An interesting question came up today on a Mindshare group coaching call.
The topic was essentially why someone’s long-form educational content via email wasn’t converting any leads—even though the list was big enough to think it would.
If you tend to teach hard with your content, this might be for you.
You’re writing for the wrong audience
If you’re consulting, the people hiring you are in a leadership role—i.e. CEOs or other executives.
Those people don’t want to get deep down in the technical weeds. They want to know if the problem affects them, and if so, how to approach solving it.
If, on the other hand, you are trying to sell to people who do the execution work, then you can give away parts of the solution as a deep-dive technical article or email. Implementers like step-by-step instruction.
Most consultants are trying to reach leaders, not implementers. Thus we need to focus on the former kind of content.
Problem identification vs. solution instruction
To sell to executives, you want to help people identify the problems that may exist and then tell them what to do, not necessarily all the details on how to do it.
It’s not that you’re trying to withhold anything to make them hire you. It’s simply that they’re too busy and/or disinterested in learning the technical solution.
They’ll tune you out if you try.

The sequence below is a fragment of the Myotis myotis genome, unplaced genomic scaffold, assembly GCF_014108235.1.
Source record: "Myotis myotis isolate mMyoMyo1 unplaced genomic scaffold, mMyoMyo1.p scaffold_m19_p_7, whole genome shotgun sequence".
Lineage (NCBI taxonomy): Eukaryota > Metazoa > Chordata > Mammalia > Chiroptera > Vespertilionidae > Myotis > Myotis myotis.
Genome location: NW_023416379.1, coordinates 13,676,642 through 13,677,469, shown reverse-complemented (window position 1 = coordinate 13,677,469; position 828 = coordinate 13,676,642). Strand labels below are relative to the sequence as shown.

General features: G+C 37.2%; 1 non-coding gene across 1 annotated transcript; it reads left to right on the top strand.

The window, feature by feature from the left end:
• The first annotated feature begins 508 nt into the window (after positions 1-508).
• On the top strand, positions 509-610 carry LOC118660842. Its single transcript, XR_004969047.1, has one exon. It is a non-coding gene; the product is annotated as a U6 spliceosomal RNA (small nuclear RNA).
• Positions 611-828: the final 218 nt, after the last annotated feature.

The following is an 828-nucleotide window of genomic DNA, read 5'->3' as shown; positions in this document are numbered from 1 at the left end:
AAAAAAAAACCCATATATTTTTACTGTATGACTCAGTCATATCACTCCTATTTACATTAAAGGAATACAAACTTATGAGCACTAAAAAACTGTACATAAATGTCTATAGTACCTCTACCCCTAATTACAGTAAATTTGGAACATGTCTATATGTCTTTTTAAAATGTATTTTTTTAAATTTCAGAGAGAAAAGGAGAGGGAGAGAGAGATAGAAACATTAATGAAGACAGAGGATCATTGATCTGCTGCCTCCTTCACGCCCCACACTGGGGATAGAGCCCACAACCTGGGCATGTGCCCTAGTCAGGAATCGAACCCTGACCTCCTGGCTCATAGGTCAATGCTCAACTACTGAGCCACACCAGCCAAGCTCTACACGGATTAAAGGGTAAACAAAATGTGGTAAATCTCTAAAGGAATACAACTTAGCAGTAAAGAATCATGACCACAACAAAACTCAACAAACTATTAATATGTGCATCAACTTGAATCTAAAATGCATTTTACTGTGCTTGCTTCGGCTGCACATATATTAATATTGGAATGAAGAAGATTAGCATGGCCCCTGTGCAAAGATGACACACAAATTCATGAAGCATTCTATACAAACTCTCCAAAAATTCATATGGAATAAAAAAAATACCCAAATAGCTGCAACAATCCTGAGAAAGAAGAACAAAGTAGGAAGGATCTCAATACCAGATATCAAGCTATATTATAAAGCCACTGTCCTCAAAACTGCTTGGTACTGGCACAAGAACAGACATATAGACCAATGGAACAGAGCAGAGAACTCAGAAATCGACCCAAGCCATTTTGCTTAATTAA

That’s because the implementation part is not their job. Their job is uncovering problems and getting them solved in the best way possible.
People will generally trust you can help if you can help solve the problem if you can clearly identify and articulate it.
It’s just like how I don’t want to learn what steps to take to file my tax return or reconcile my books each month. I’d prefer to delegate that to my tax professional.
The people you want to speak to also don’t want to learn all the technical details of what you do. They just need to understand the problem so someone like you can fix it for them.
But first, they have to be aware of the problem. It’s your job to educate them about it at the leadership level.
The key mindset here is to operate like a peer, not a contractor.
If you’re trying to overly teach the implementation side, your content will resonate with people who implement. And those people aren’t likely to hire you.
But if you can articulate a problem people have better than they can—and explain how it affects their business in terms they care about—you are much more likely to resonate with the buyer.
And if you resonate with the buyer, you’re more likely to have them consume your ideas and eventually hire you.
Speak the language of your buyer and guide them at their level of thinking. The leadership and strategy level.
You do that by writing as a peer, not a contractor.
That’s how you get hired as a peer, not just a contractor.